Theresa Tetley, or “Bitcoin Maven” as she was known on the peer-to-peer exchange Localbitcoins, has just been sentenced to spend one year in US federal prison. Her crime? Buying and selling bitcoin as an “unregistered money services business”.

Money services businesses are heavily regulated in the US, and are under the supervision of the Financial Crimes Enforcement Network (FinCEN), a bureau of the US Treasury tasked with preventing money laundering and other financial crimes. To put it bluntly, FinCEN wields tremendous power and is not one to be ignored.

For crypto-related businesses, the term “money services business” includes any person doing business as a:

  • Currency dealer,
  • Check casher,
  • Issuer, seller or redeemer of traveler’s checks, money orders or stored value, or a
  • Money transmitter.

Money services businesses must be registered and licensed by FinCEN. Failure to do so can have serious consequences, as Theresa Tetley has just learned.

But Tetley is not the only bitcoin trader that has found herself in trouble with the law. In fact, she is just one of many who have been arrested for buying and selling bitcoin without a license. She was arrested through a DEA undercover sting operation, but we are seeing multiple law enforcement agencies converging on this same “crime”. The Immigration and Customs Enforcement (ICE), FBI, and others have been pursuing similar investigations.

So it might appear as though there is regulatory certainty in this matter, right? Maybe not.

Consider the case of Michell Espinoza. Espinoza is another Localbitcoins trader arrested and charged with operating an unregistered money services business in yet another undercover law enforcement sting operation. Espinoza was “caught” selling $1,500 worth of bitcoin to undercover Secret Service agents and promptly arrested and tried for illegal money transmission and money laundering.

But unlike Tetley, Espinoza is a free man. Why? In his case, the judge threw out the felony charges stating,

“The court is not an expert in economics; however, it is very clear, even to someone with limited knowledge in the area, that Bitcoin has a long way to go before it is the equivalent of money.”

Her ruling, that bitcoin is not money, sent shockwaves through the industry and illustrated a split between what regulators consider criminal and what the judicial system considers criminal.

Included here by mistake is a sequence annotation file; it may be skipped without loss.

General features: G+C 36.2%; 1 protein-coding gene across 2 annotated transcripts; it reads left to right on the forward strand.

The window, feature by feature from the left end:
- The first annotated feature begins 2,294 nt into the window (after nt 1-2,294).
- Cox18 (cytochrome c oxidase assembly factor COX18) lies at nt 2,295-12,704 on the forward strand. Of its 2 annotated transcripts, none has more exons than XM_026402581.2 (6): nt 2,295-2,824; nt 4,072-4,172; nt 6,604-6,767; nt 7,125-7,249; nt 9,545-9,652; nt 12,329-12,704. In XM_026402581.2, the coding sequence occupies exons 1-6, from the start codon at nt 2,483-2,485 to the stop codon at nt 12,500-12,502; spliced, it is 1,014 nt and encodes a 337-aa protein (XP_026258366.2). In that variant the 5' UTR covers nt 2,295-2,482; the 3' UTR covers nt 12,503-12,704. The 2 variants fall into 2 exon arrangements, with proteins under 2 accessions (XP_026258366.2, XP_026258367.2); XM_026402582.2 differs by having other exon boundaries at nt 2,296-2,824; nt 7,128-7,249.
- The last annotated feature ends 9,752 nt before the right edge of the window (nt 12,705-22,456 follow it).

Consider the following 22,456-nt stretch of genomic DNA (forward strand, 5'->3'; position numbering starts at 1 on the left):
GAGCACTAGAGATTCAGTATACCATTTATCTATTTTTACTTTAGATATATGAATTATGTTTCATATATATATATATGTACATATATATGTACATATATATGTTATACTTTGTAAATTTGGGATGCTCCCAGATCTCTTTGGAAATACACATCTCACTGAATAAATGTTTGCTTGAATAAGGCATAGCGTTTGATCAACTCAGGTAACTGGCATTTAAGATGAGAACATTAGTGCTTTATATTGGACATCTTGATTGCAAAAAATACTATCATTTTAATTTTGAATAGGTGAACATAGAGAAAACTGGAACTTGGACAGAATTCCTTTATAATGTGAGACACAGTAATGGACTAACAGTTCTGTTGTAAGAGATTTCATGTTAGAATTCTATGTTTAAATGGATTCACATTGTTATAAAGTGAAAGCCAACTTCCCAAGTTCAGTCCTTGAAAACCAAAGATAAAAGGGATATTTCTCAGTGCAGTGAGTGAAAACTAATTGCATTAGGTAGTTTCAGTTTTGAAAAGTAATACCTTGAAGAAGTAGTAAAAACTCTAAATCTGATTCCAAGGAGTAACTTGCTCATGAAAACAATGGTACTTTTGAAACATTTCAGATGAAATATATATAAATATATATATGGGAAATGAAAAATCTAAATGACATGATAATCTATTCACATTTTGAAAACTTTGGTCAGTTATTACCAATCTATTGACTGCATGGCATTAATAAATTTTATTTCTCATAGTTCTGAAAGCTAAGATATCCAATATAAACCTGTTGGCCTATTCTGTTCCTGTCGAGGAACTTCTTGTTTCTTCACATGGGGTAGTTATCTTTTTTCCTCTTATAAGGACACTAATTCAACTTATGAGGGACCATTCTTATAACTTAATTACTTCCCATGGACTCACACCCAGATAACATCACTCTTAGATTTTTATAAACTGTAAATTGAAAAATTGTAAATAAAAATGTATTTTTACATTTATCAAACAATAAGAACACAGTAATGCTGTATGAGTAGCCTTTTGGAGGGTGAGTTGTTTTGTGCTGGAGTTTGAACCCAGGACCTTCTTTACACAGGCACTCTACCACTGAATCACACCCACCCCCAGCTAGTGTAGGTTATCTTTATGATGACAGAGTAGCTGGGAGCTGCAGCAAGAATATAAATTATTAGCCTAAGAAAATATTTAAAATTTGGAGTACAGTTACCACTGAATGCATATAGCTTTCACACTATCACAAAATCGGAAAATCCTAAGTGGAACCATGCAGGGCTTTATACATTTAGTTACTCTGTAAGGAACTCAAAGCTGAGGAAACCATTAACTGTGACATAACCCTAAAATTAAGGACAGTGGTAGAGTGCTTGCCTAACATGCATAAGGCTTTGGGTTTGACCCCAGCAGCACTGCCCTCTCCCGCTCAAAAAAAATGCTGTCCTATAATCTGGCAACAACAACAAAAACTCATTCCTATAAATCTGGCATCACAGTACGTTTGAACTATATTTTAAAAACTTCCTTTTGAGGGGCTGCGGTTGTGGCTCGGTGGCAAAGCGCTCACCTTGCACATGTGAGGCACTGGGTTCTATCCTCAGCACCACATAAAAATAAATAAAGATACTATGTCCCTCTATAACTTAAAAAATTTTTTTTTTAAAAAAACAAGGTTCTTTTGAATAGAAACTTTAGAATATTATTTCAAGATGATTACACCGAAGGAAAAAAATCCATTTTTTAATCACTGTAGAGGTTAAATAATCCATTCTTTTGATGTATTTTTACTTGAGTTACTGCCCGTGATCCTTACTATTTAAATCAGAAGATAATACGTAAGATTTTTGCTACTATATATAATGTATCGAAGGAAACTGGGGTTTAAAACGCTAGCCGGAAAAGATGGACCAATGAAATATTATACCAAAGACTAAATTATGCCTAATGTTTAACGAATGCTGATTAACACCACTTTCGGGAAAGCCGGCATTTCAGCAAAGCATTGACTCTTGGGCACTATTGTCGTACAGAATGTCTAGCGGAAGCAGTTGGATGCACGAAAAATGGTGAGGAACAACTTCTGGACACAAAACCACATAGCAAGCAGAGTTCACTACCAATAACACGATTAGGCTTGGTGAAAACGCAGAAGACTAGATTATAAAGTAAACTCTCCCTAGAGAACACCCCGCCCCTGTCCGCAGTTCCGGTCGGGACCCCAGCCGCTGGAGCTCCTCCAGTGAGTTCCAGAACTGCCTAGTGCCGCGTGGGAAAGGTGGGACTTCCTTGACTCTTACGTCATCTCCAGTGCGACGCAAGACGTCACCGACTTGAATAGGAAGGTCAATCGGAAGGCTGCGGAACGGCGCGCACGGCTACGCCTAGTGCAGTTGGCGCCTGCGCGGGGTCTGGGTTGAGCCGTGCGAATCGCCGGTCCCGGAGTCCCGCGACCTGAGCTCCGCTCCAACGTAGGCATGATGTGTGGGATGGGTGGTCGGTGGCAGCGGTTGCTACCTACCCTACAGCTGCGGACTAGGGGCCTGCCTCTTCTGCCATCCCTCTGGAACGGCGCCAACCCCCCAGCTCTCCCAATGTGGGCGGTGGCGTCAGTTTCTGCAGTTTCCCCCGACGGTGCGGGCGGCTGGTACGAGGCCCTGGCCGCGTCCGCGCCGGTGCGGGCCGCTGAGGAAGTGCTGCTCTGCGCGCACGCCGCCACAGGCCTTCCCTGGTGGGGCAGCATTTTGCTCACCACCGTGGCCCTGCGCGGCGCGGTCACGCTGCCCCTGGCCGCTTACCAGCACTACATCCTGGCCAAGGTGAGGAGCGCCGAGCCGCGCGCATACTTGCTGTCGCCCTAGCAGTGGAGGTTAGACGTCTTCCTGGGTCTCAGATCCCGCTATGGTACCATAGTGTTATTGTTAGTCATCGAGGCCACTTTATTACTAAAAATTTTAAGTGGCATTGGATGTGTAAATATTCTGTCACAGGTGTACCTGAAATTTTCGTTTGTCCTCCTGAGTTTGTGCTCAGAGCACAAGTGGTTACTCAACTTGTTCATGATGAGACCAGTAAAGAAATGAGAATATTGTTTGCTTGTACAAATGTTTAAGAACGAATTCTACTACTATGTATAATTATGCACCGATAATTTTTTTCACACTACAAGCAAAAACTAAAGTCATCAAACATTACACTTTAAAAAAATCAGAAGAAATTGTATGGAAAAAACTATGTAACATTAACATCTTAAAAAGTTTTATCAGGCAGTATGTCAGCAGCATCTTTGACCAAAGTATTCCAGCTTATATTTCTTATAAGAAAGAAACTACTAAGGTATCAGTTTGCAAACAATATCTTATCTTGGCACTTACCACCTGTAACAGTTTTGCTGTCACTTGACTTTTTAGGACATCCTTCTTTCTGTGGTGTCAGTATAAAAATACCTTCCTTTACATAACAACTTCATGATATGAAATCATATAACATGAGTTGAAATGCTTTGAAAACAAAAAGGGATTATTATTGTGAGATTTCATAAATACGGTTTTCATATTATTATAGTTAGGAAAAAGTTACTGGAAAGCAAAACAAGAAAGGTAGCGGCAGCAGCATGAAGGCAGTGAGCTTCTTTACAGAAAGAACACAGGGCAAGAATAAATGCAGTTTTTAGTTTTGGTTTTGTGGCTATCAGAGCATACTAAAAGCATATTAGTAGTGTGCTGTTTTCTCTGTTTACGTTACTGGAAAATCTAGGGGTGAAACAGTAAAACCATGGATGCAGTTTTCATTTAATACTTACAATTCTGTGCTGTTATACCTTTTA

What does this mean for Crypto Law Insiders?

Given the great uncertainty surrounding crypto-related activity and the unpredictable path to regulatory certainty, industry participants must be prepared for inconsistent enforcement of laws. Some people will be punished for engaging in a particular activity. Others will not.

It’s unfair, but it’s the reality of the ecosystem we operate in. That is why preparation and knowledge are so important.

Thus, it is absolutely critical that if you buy and sell crypto that you determine whether or not you can be classified as a business. If you can, then make sure that you are registered. Don’t count on getting lucky like Espinoza.

A person or company appears to be classified as a “money services business” as opposed to an individual buyer or seller when they advertise their services and/or collect fees for providing their services. If you are unsure if this applies to you, be sure to consult with a legal expert in this area.

If you do plan to operate a money services business, at a minimum you’ll need to:

  • Register with FinCEN and the individual States you operate in,
  • Follow KYC AML rules and regulations,
  • Implement well-drafted policies and procedures for your team, and
  • Be independently reviewed by third-party professionals periodically.

Keep in mind that getting a license to run a money services business is costly and time-consuming. It is also increasingly difficult to open a bank account for such businesses, as banks are reluctant to take on what they see as “risky” clients.

Independent of your involvement with cryptocurrencies, cash-based businesses typically attract the attention of regulators and thus rack up additional compliance costs for the banks. At the end of the day, it’s more work than it’s worth for banks to take these businesses on as clients.

It’s not going to be easy. It will take time, money and energy to do things right. But there should be no alternative. Ending up like Theresa Tetley is not an option for Crypto Law Insiders.

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